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Primary revote unlikely

Michigan lawmakers can't agree on election details. Clinton's camp accuses Obama of blocking the proposal.

March 19, 2008|Michael Finnegan and Noam N. Levey | Times Staff Writers

A push for a new Democratic presidential primary in Michigan appeared near collapse Tuesday as state lawmakers squabbled over details on how to hold such an election.

Hillary Rodham Clinton has urged state lawmakers to approve the revote as part of her battle to catch up to Barack Obama in the race for delegates to the Democratic National Convention in August.

On Tuesday, Clinton advisors accused Obama of blocking the proposal for a June 3 contest that would replace the results of Michigan's Jan. 15 primary.

"Sen. Obama and his campaign are dragging their feet," said Harold Ickes, a senior Clinton advisor.

The Democratic National Committee stripped Michigan of its 156 delegates because the state held its primary earlier than allowed by the DNC.

As a result, Obama and every other major candidate -- except for Clinton -- declined to put their names on the ballot. Clinton won 55% of the vote, with 40% opting for "uncommitted."

Ickes questioned Obama's resistance to a rerun, calling it "a very, very shortsighted tactic." If their delegates are uncounted at the convention, he said, Michigan voters could desert Democrats in November.

"It will give the Republicans an opening," Ickes said, noting Michigan's vital role in any Democratic map for a White House victory in the general election. Clinton plans to campaign today in Detroit.

The proposal for a June 3 primary faces a Thursday deadline for approval by Michigan's Legislature, but Republican lawmakers and Obama supporters have raised a variety of concerns.

Among them was a plan for the state to accept at least $12 million in private contributions to pay for the election.

"It's almost like selling the naming rights to an election," said state Sen. Buzz Thomas, a co-chair of Obama's Michigan campaign.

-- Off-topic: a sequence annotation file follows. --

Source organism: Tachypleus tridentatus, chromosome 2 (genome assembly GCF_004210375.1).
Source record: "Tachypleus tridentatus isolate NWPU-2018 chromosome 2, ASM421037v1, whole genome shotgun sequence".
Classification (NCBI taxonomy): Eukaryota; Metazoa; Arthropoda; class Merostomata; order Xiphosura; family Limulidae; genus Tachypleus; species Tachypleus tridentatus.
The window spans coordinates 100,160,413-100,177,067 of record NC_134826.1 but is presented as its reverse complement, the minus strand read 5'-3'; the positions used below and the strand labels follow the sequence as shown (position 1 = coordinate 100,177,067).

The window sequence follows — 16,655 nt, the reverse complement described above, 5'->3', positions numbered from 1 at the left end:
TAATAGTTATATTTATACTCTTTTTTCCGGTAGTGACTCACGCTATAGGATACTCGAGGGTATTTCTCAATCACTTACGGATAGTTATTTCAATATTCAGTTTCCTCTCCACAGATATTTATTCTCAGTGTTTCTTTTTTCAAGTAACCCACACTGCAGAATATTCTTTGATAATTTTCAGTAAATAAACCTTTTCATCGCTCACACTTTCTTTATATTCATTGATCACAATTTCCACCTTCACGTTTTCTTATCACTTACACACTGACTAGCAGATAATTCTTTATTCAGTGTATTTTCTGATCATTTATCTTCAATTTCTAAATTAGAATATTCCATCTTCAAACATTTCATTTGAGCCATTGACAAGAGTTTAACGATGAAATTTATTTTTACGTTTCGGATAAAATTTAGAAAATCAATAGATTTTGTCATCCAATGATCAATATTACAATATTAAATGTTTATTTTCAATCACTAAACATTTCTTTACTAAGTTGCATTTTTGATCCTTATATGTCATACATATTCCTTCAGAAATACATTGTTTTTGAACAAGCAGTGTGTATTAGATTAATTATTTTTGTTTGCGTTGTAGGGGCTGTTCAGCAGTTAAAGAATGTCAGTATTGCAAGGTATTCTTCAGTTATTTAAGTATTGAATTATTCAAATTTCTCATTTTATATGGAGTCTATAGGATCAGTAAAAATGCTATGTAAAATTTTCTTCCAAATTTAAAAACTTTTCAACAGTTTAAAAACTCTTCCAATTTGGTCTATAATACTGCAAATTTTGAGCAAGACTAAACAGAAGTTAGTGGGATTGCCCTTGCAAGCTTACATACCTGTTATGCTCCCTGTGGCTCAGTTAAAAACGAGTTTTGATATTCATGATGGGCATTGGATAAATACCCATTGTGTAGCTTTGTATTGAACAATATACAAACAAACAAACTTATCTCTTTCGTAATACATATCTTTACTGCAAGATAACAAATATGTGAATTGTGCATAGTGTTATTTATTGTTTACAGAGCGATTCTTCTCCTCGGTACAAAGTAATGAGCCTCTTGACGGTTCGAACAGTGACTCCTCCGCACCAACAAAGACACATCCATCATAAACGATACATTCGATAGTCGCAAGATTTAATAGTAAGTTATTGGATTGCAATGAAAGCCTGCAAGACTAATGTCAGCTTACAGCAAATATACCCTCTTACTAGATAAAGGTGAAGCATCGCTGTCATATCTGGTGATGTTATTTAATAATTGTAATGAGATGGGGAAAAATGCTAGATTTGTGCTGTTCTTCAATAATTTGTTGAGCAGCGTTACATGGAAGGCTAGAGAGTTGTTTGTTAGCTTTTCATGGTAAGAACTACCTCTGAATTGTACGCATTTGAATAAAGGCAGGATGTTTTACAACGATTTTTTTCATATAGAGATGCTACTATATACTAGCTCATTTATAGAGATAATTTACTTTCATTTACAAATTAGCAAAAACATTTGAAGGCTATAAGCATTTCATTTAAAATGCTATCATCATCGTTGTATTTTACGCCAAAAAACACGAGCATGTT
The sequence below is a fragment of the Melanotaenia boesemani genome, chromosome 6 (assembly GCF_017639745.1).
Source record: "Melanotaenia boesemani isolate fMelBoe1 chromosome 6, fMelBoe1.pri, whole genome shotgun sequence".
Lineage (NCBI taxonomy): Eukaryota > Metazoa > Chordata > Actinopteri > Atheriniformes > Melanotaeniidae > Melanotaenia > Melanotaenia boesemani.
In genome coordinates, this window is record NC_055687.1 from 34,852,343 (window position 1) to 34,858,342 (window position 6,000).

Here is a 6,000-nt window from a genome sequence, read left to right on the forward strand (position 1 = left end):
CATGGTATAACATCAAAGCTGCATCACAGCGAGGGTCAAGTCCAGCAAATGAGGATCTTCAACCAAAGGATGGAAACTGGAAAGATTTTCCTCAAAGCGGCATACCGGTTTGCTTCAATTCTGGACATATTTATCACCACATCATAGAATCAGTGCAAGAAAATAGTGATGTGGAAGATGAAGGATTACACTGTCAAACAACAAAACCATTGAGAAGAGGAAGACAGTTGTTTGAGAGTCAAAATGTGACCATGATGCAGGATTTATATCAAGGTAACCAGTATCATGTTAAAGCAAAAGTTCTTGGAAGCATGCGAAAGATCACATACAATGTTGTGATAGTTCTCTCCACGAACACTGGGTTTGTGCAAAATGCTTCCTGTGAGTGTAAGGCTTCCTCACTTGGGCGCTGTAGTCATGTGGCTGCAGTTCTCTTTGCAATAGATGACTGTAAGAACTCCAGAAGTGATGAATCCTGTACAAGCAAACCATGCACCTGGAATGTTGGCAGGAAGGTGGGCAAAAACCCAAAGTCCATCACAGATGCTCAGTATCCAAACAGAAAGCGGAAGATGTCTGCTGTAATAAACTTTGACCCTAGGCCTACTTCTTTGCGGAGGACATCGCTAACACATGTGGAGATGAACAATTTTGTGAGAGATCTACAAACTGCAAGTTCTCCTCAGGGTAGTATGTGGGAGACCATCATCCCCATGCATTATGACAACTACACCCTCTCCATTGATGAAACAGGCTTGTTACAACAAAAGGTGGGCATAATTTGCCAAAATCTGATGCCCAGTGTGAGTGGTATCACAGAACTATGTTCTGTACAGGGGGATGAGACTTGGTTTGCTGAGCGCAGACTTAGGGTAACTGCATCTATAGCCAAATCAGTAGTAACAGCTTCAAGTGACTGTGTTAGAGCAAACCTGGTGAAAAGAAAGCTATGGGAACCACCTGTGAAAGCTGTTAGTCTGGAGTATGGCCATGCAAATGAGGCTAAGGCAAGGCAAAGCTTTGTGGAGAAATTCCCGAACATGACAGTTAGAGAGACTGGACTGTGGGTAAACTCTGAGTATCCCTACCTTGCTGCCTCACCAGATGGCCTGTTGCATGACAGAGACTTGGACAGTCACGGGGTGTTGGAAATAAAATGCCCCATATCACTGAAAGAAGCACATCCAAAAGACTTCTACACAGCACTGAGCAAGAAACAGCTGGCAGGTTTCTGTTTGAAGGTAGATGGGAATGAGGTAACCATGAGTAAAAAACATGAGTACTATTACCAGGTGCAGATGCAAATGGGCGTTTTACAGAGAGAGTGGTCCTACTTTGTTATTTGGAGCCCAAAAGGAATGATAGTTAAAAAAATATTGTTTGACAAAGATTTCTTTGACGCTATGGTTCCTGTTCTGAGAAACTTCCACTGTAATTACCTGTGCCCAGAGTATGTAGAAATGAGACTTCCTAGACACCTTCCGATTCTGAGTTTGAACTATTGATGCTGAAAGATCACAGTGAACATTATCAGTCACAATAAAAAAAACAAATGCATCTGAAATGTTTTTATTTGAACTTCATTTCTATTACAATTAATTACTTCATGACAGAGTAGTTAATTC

Also problematic for Obama's team is a provision that would bar voters who cast ballots in January's Republican primary from participating in the new Democratic contest. This would likely keep many potential Obama voters from casting ballots in June.

"We understand that when it comes to counting votes, the Clinton campaign favors whatever they think will benefit them," Obama's campaign said Tuesday in a written statement. "But on a day when Michigan legislators themselves have indicated that there isn't enough legislative support for a revote -- and when Sen. Clinton's own Michigan co-chair said that a revote 'wouldn't make much difference' -- it doesn't make any sense for them to point fingers at our campaign."

State Sen. Gretchen Whitmer, a Clinton supporter, told a Lansing political tip sheet after a legislative caucus that the plan for a Michigan revote was "on life support."

A political blog, Talking Points Memo, quoted Clinton's Michigan co-chair, former Gov. James J. Blanchard, as saying that a new vote in Michigan could be so close that "the amount of delegates wouldn't make much difference."

The latest dust-up over the Michigan vote came a day after Florida Democrats ditched their efforts to hold a new primary. Like Michigan, Florida lost its delegates to the national convention because it held its primary earlier than allowed by party rules.



Finnegan reported from Los Angeles, Levey from Washington.

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